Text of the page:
Running on Empty

Local political campaigns struggle to get news coverage

Say you're running for the office of mayor of the fourth-largest city in the country. It's a hot race, with a possibly vulnerable incumbent being challenged by two photogenic city councilmen.

You set up a perfect photo-op press conference, maybe in front of some pothole that seems to be setting records both for size and how long it's been allowed to sit unrepaired.

You wait for the TV reporters to show up. And wait. And wait.

If you're lucky, the local stations will send a cameraperson who will ask the questions in lieu of a reporter. You end up holding the station's mike for them as they interview your guy, you weigh them down with printed background information, and you watch as they head back to their station. With footage that never sees airtime.

Such has been life on the campaign trail this year for Mayor Lee Brown and City Councilmembers Chris Bell and Orlando Sanchez. The aftermath of September 11 has only intensified the growing trend for Houston TV to do less and less local political coverage.

"It's been difficult to get coverage in the past, and it's been getting more and more so," says Nancy Sims, who runs Bell's campaign. "This year it's just been impossible."

"It's frustrating," says Chris Begala, spokesman for Sanchez.

The campaigns don't expect to preempt terror coverage, but hope for at least some scraps in the minutes left to local news. But unless a station is sponsoring a debate -- or a firefighter's dramatic death highlights public safety issues -- coverage has been minimal. Those local minutes are still devoted to the "if it bleeds, it leads" stuff.

"The only way to get media coverage for a press conference is to have it at a motorcycle accident," Sims says.

Making things worse is the recent takeover of the city's main AM news stations by industry giant Clear Channel Communications. NewsRadio KTRH-AM has been doing far fewer local political stories, once a staple of the station.

(Adding to the campaigns' frustrations is the fact that, as first reported in The Dallas Morning News, Clear Channel refuses to air political advertisements for local races, which must be sold at the lowest rate available.)

The stations, it's not surprising, say they're doing what they can. "We are trying our best to cover the races, and you will see more of that coverage in the days leading to the election," says Dave Strickland, Channel 13's news director. "Obviously, the war has made us rethink how we do all of our coverage."

KTRH-AM has seen ratings spike with war coverage that now includes a national call-in show hosted by ABC's Sam Donaldson. A recent top-of-the-hour newsbreak at 10 a.m. -- on October 19, the morning after the second major mayoral debate -- had three local stories: a Texas A&M professor speculating that U.S. ground troops would be looking for Al Qaeda leaders; a local congressman saying the war would include American casualties; and an item that the new electronic voting machines would be demonstrated starting tomorrow. Then it was off to Donaldson, talking about how September 11 would affect Halloween.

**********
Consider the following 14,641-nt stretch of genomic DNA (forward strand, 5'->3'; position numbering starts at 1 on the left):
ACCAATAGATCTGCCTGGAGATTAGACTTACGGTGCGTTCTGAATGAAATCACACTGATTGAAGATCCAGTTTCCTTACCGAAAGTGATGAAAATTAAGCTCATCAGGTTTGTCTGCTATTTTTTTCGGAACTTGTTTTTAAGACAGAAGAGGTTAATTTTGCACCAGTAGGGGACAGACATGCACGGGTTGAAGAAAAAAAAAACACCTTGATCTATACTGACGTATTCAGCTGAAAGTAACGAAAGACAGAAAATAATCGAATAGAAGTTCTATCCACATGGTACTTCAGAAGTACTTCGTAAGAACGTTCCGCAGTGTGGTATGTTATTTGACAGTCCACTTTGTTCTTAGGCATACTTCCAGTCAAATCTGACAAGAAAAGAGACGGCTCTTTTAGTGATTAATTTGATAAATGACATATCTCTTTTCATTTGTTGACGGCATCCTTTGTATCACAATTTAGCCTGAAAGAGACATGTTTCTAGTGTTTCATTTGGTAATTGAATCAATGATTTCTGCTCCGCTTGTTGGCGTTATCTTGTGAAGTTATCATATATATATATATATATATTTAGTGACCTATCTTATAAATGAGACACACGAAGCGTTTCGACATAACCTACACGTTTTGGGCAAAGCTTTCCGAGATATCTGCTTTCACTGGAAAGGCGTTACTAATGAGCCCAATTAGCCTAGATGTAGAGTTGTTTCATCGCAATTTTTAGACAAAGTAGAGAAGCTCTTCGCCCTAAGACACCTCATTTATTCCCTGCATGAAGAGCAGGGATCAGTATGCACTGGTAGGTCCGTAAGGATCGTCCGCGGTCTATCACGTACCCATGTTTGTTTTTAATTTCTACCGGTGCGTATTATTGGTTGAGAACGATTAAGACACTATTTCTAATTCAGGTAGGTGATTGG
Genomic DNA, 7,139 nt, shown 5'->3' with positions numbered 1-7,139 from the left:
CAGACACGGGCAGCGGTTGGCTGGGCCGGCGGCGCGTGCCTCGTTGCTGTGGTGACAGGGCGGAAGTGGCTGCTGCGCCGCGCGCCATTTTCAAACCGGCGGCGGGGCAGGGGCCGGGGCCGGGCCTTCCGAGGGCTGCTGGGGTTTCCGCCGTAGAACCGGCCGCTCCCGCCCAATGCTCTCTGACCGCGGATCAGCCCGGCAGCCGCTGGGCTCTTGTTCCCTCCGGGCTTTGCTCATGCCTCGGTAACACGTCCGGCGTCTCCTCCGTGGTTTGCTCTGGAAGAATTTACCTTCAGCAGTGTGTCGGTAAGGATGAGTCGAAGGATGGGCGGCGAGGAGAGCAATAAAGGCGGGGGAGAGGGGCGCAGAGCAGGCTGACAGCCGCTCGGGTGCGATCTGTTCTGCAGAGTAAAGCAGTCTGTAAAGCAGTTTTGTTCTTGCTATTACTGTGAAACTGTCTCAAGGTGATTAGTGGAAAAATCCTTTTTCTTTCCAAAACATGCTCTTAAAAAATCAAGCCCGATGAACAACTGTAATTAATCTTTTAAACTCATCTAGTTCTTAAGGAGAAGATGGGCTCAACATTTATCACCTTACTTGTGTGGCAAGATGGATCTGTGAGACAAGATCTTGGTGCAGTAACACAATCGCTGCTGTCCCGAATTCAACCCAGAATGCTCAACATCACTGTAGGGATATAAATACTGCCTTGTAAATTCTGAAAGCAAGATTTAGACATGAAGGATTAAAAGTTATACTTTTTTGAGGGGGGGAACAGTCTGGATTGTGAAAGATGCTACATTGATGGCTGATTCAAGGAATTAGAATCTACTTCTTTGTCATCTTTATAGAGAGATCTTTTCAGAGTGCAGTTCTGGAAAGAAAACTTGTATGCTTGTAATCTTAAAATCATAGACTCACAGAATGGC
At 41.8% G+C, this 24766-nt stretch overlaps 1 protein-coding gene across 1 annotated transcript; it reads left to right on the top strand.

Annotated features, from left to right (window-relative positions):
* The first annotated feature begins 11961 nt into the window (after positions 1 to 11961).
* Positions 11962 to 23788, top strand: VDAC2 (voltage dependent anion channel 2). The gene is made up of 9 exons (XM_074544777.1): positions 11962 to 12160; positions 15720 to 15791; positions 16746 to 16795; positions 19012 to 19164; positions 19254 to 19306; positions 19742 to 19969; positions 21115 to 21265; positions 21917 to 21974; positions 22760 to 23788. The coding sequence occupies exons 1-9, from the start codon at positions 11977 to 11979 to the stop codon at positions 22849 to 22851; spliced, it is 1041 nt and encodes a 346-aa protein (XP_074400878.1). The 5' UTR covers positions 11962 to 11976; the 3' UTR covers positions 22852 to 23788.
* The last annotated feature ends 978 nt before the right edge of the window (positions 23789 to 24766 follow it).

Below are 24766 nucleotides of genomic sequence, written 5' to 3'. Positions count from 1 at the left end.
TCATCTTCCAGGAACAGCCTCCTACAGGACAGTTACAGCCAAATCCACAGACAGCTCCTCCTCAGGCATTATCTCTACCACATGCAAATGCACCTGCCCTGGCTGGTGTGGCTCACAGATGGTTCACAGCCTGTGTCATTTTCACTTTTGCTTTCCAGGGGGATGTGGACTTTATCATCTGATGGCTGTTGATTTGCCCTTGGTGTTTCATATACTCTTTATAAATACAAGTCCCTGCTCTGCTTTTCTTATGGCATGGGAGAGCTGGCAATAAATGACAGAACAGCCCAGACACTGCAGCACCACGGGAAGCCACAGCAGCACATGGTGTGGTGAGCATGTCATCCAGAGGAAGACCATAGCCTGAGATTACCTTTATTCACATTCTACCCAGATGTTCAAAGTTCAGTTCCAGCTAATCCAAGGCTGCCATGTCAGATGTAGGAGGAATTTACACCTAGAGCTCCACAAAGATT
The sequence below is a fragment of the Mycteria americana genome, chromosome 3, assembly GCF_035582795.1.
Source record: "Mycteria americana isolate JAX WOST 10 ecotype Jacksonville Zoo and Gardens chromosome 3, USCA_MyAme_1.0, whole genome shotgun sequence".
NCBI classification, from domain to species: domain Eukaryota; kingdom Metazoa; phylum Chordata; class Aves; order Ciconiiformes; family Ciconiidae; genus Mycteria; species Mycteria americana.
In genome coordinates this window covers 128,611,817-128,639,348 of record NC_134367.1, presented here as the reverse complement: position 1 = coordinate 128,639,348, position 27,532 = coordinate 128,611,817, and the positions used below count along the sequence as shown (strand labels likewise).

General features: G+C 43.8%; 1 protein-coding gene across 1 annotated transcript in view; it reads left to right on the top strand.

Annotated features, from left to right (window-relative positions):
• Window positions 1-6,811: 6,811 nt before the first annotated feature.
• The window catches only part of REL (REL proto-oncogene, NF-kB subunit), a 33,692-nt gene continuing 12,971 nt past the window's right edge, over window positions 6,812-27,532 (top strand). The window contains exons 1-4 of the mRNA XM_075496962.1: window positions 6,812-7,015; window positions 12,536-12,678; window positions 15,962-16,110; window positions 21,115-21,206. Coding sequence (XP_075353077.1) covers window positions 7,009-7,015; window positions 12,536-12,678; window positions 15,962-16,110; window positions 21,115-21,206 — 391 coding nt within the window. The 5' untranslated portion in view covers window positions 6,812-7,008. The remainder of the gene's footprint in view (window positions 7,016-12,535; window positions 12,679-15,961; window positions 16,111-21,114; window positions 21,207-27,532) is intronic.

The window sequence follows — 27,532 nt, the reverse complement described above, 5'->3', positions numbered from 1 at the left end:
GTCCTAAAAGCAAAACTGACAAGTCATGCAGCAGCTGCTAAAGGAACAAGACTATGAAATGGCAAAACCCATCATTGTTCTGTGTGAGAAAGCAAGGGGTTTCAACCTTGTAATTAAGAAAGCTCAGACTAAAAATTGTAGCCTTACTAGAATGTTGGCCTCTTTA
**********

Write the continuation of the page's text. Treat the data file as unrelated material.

"I think we're covering the issues that are important to people," says Ken Charles, Clear Channel's director of AM programming in Houston. "It's not been normal because September 11 has preoccupied the news cycle and the psyches of people. But as we get closer to the election, we will do more…No offense to the mayor or the race, because that is incredibly important, but we are at war, we're bombing a country, and there is anthrax being spread around."

Getting anything into the Houston Chronicle has been more difficult too this year, the campaigns say.

Coverage of the race will no doubt increase in the few days remaining before the vote, although for the most part the campaign has been all but forgotten.

But for those people working on a mayoral campaign who are frustrated at the lack of airtime, it could be worse: They could be working for one of the council races. Those campaigns apparently don't exist, despite rumors to the contrary.

Erasing the Past

The Chronicle has been busy issuing its endorsements in the city elections. On October 19 it endorsed Anthony Osso, who's running against incumbent Bert Keller.

Keller, of course, has had a somewhat rocky tenure on the council, highlighted by his plowing into a car after a night of carousing at a topless club. He pleaded guilty to DWI charges for that episode. There's also been a Peyton Place quality to him -- his wife was dating fellow Councilmember Rob Todd for a while. (The Kellers are now, as the election approaches, once again exulting in marital bliss.)

His tawdry experiences contrast mightily with that paradigm of goodness known as Anthony Osso, according to the Chron's endorsement. Keller "has not acquitted himself well," the editorial read. "By contrast, Osso has shown himself over many years to be an upstanding citizen with an active interest in civic life and willingness to serve the community."

It went on from there. What wasn't mentioned was just some of what Osso has done "to be an upstanding citizen with an active interest in civic life."

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